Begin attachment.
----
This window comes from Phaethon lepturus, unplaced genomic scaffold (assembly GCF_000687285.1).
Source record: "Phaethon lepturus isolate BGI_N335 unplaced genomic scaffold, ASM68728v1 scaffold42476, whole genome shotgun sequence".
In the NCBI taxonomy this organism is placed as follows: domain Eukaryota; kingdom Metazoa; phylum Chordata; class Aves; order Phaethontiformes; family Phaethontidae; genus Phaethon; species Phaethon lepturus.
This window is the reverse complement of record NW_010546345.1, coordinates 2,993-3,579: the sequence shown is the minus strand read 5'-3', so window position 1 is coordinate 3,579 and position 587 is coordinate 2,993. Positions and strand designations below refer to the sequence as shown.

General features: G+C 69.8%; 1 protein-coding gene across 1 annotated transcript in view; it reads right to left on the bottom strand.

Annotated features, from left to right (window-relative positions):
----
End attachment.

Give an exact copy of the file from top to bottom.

This window comes from Phaethon lepturus, unplaced genomic scaffold (assembly GCF_000687285.1).
Source record: "Phaethon lepturus isolate BGI_N335 unplaced genomic scaffold, ASM68728v1 scaffold42476, whole genome shotgun sequence".
In the NCBI taxonomy this organism is placed as follows: domain Eukaryota; kingdom Metazoa; phylum Chordata; class Aves; order Phaethontiformes; family Phaethontidae; genus Phaethon; species Phaethon lepturus.
This window is the reverse complement of record NW_010546345.1, coordinates 2,993-3,579: the sequence shown is the minus strand read 5'-3', so window position 1 is coordinate 3,579 and position 587 is coordinate 2,993. Positions and strand designations below refer to the sequence as shown.

General features: G+C 69.8%; 1 protein-coding gene across 1 annotated transcript in view; it reads right to left on the bottom strand.

Annotated features, from left to right (window-relative positions):